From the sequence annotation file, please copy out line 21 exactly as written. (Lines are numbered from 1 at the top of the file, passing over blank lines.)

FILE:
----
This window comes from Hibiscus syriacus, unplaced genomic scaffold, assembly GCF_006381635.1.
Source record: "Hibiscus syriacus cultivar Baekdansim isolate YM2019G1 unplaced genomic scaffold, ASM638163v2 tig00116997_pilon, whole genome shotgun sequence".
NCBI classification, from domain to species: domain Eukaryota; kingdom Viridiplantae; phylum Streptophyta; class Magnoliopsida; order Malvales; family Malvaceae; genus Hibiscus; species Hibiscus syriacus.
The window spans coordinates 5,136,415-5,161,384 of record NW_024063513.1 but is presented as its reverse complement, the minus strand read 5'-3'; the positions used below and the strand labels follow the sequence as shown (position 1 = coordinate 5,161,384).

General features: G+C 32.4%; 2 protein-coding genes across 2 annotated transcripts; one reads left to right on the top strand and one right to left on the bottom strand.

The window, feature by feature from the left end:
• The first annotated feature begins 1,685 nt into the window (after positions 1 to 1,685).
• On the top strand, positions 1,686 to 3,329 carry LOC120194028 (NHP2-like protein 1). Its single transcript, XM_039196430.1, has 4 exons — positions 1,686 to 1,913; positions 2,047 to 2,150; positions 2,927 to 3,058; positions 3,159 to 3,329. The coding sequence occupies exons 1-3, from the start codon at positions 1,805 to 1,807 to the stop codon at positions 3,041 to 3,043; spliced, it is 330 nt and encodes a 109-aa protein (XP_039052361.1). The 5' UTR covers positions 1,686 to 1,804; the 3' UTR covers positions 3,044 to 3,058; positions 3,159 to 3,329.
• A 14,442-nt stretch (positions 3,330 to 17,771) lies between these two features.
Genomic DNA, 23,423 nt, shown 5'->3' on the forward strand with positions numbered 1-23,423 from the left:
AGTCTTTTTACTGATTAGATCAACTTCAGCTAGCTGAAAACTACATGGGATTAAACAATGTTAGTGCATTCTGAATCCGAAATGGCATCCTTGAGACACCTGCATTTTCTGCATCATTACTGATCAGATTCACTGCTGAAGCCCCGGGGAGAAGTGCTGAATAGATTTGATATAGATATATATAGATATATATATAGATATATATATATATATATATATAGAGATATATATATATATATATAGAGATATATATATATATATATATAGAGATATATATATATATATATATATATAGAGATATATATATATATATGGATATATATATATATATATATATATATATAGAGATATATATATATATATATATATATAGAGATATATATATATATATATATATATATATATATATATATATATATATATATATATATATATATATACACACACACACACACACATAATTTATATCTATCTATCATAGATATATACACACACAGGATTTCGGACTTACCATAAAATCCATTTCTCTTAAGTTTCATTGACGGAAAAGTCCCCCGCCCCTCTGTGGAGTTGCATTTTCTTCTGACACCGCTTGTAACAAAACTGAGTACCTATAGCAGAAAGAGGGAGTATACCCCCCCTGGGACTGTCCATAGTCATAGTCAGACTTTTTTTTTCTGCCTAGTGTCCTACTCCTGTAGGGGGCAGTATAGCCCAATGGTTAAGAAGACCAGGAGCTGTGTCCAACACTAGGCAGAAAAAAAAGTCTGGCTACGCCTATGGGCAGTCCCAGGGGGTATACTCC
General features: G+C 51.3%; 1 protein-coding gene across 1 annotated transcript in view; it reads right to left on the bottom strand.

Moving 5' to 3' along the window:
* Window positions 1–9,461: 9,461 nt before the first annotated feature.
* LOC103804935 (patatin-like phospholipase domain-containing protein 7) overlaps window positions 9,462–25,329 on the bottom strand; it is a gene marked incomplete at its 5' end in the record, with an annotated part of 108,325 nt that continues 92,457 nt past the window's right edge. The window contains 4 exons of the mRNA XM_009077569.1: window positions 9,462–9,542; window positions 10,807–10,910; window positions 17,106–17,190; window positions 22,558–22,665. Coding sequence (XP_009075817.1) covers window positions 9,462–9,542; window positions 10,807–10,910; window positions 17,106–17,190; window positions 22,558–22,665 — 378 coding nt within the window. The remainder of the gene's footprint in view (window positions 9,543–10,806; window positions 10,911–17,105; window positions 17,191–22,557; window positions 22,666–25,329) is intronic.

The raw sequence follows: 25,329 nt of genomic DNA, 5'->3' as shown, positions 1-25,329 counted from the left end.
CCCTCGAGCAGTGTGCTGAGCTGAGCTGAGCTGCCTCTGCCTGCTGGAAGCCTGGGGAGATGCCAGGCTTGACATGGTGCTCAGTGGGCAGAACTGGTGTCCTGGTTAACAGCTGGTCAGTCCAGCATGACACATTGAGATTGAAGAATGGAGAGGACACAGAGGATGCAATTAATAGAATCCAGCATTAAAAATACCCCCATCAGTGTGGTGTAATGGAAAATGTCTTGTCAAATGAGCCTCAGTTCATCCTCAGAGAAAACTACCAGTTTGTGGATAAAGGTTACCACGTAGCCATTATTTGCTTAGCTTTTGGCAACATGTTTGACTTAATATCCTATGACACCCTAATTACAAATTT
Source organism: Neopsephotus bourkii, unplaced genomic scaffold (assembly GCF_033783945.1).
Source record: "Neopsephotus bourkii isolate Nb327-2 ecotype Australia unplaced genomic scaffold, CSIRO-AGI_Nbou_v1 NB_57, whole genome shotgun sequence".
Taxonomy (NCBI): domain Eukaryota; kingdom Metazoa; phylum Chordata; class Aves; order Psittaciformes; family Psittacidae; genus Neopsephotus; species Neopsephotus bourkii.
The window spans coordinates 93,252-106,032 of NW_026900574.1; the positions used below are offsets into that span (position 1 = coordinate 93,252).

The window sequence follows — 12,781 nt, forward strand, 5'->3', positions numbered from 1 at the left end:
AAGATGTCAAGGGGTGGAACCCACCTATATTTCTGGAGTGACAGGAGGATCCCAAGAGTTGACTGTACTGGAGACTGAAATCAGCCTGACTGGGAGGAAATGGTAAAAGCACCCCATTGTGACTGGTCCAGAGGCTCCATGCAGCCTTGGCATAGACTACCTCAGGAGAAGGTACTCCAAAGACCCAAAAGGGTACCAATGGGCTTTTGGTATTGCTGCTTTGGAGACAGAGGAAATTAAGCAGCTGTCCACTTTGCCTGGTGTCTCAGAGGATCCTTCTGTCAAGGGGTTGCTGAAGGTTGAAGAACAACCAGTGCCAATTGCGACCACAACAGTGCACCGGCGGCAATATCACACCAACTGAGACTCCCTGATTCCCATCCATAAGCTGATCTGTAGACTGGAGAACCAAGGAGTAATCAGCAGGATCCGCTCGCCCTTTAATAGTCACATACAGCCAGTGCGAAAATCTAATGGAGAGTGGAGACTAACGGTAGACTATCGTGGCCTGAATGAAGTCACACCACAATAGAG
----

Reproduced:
The window spans coordinates 93,252-106,032 of NW_026900574.1; the positions used below are offsets into that span (position 1 = coordinate 93,252).